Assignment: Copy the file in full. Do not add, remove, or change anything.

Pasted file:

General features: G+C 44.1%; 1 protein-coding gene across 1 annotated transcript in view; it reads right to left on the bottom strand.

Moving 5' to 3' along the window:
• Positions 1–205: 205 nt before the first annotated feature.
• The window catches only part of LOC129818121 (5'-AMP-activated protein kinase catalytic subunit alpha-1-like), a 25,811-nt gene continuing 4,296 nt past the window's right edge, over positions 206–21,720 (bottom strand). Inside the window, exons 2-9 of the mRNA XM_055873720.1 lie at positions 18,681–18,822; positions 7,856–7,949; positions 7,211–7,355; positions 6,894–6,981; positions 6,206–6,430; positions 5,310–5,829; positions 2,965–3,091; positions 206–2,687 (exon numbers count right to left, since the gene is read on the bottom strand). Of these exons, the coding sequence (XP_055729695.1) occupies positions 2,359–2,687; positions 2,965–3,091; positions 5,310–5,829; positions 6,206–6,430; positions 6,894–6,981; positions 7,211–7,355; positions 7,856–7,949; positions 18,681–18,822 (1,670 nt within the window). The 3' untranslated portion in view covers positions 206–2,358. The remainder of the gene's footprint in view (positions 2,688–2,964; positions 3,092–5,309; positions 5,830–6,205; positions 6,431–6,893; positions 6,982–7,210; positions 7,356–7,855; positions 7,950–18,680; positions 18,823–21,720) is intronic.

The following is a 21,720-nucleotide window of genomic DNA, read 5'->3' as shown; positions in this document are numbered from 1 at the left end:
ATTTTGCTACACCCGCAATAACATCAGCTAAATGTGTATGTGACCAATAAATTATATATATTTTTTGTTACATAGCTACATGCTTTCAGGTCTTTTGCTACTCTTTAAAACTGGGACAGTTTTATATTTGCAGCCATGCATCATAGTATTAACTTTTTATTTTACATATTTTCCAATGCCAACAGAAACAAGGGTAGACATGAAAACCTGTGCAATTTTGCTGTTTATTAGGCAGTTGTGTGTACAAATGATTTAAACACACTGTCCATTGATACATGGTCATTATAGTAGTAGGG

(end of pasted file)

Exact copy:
General features: G+C 44.1%; 1 protein-coding gene across 1 annotated transcript in view; it reads right to left on the bottom strand.

Moving 5' to 3' along the window:
• Positions 1–205: 205 nt before the first annotated feature.
• The window catches only part of LOC129818121 (5'-AMP-activated protein kinase catalytic subunit alpha-1-like), a 25,811-nt gene continuing 4,296 nt past the window's right edge, over positions 206–21,720 (bottom strand). Inside the window, exons 2-9 of the mRNA XM_055873720.1 lie at positions 18,681–18,822; positions 7,856–7,949; positions 7,211–7,355; positions 6,894–6,981; positions 6,206–6,430; positions 5,310–5,829; positions 2,965–3,091; positions 206–2,687 (exon numbers count right to left, since the gene is read on the bottom strand). Of these exons, the coding sequence (XP_055729695.1) occupies positions 2,359–2,687; positions 2,965–3,091; positions 5,310–5,829; positions 6,206–6,430; positions 6,894–6,981; positions 7,211–7,355; positions 7,856–7,949; positions 18,681–18,822 (1,670 nt within the window). The 3' untranslated portion in view covers positions 206–2,358. The remainder of the gene's footprint in view (positions 2,688–2,964; positions 3,092–5,309; positions 5,830–6,205; positions 6,431–6,893; positions 6,982–7,210; positions 7,356–7,855; positions 7,950–18,680; positions 18,823–21,720) is intronic.

The following is a 21,720-nucleotide window of genomic DNA, read 5'->3' as shown; positions in this document are numbered from 1 at the left end:
ATTTTGCTACACCCGCAATAACATCAGCTAAATGTGTATGTGACCAATAAATTATATATATTTTTTGTTACATAGCTACATGCTTTCAGGTCTTTTGCTACTCTTTAAAACTGGGACAGTTTTATATTTGCAGCCATGCATCATAGTATTAACTTTTTATTTTACATATTTTCCAATGCCAACAGAAACAAGGGTAGACATGAAAACCTGTGCAATTTTGCTGTTTATTAGGCAGTTGTGTGTACAAATGATTTAAACACACTGTCCATTGATACATGGTCATTATAGTAGTAGGG